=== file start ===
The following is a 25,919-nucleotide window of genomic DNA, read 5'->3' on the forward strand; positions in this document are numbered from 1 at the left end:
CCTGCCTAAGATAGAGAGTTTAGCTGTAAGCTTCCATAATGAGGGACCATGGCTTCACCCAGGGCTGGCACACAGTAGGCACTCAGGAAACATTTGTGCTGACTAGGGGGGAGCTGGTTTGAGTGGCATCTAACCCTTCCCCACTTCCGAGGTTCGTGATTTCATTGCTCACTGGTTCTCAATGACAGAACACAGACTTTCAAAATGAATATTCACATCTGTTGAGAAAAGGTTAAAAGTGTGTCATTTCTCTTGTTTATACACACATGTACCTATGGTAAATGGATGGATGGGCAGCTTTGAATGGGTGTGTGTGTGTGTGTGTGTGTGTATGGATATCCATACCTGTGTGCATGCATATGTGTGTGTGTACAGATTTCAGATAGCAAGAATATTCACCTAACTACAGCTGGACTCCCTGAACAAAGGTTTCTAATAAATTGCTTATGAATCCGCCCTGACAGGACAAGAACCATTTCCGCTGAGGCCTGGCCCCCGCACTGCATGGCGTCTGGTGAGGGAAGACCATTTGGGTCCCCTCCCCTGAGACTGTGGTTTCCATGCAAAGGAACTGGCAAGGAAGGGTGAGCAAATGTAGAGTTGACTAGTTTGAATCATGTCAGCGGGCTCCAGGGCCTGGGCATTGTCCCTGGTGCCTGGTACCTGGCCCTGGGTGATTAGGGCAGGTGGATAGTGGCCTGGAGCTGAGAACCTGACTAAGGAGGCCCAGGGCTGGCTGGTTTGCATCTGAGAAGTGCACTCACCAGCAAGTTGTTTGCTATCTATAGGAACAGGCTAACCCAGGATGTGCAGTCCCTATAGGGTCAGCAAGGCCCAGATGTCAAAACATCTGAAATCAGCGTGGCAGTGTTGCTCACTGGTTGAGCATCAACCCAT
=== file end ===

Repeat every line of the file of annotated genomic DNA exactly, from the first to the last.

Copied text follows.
The following is a 25,919-nucleotide window of genomic DNA, read 5'->3' on the forward strand; positions in this document are numbered from 1 at the left end:
CCTGCCTAAGATAGAGAGTTTAGCTGTAAGCTTCCATAATGAGGGACCATGGCTTCACCCAGGGCTGGCACACAGTAGGCACTCAGGAAACATTTGTGCTGACTAGGGGGGAGCTGGTTTGAGTGGCATCTAACCCTTCCCCACTTCCGAGGTTCGTGATTTCATTGCTCACTGGTTCTCAATGACAGAACACAGACTTTCAAAATGAATATTCACATCTGTTGAGAAAAGGTTAAAAGTGTGTCATTTCTCTTGTTTATACACACATGTACCTATGGTAAATGGATGGATGGGCAGCTTTGAATGGGTGTGTGTGTGTGTGTGTGTGTGTATGGATATCCATACCTGTGTGCATGCATATGTGTGTGTGTACAGATTTCAGATAGCAAGAATATTCACCTAACTACAGCTGGACTCCCTGAACAAAGGTTTCTAATAAATTGCTTATGAATCCGCCCTGACAGGACAAGAACCATTTCCGCTGAGGCCTGGCCCCCGCACTGCATGGCGTCTGGTGAGGGAAGACCATTTGGGTCCCCTCCCCTGAGACTGTGGTTTCCATGCAAAGGAACTGGCAAGGAAGGGTGAGCAAATGTAGAGTTGACTAGTTTGAATCATGTCAGCGGGCTCCAGGGCCTGGGCATTGTCCCTGGTGCCTGGTACCTGGCCCTGGGTGATTAGGGCAGGTGGATAGTGGCCTGGAGCTGAGAACCTGACTAAGGAGGCCCAGGGCTGGCTGGTTTGCATCTGAGAAGTGCACTCACCAGCAAGTTGTTTGCTATCTATAGGAACAGGCTAACCCAGGATGTGCAGTCCCTATAGGGTCAGCAAGGCCCAGATGTCAAAACATCTGAAATCAGCGTGGCAGTGTTGCTCACTGGTTGAGCATCAACCCAT